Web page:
In the next phase, ruminate on what you learned in your interview—especially anything that helped you to gain a deeper insight into the topics you studied in the course—and write a research and reflection paper in which you draw upon learning shared with your instructor and colleagues, your individual learning, and knowledge you have gained from the interview to demonstrate a more in-depth understanding of the foundational principles of management. In your paper, go beyond recitation of memorized facts or regurgitation of information; strive to synthesize the most important topics of management (i.e., leadership, personality, motivation, decision-making, communication, and the importance of good management to yourself and to society) into a hybrid research and reflection paper.
Your paper should integrate responses to each of the following questions in a well-organized and coherent paper:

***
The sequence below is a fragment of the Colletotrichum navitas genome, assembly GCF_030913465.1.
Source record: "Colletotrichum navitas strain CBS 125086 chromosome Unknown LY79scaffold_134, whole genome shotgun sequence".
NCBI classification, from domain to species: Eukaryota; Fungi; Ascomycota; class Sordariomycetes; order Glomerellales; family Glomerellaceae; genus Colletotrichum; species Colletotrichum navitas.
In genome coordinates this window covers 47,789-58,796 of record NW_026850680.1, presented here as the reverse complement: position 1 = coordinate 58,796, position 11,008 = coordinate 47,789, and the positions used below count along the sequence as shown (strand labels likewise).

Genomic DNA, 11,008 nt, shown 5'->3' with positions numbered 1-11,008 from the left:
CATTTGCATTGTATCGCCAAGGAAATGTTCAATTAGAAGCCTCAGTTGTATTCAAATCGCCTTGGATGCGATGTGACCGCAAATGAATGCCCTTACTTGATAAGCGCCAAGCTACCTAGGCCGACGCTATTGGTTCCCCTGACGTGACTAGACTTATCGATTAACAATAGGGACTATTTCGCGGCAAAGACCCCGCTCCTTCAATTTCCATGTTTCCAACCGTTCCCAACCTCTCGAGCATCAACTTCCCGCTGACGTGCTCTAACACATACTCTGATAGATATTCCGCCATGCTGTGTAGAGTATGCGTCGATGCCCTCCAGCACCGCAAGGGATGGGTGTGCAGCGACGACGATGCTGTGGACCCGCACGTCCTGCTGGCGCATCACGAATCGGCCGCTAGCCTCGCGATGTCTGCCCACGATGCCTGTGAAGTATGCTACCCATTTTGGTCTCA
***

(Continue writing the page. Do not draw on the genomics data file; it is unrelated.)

- What leadership precepts did your interviewee impart to you (or what can you glean on the topic as a result of your interview), and how do those dovetail with one or more of the modern theories of leadership?
- How do the personalities of workers, colleagues, managers, and subordinates impact your performance in, and experience of, the workplace? How do they interact with one or more leadership models to create the most effective work environment?
- In light of your interview, the leadership model(s) you’ve discussed, and your own personality, what one or two tenets of motivation theory have you taken away from the course?
- How do your understandings of motivation theories impact your conceptions of the best practices when it comes to making decisions and communicating at work?
- Based on your interview and on learning from this course, what does it take to be an effective employee, a successful manager, and an exemplary citizen of society?
Your well-written paper should meet the following requirements:
- 8-10 pages in length in addition to the title page and reference page
- Formatted according to APA Requirements
- Cite at least three scholarly sources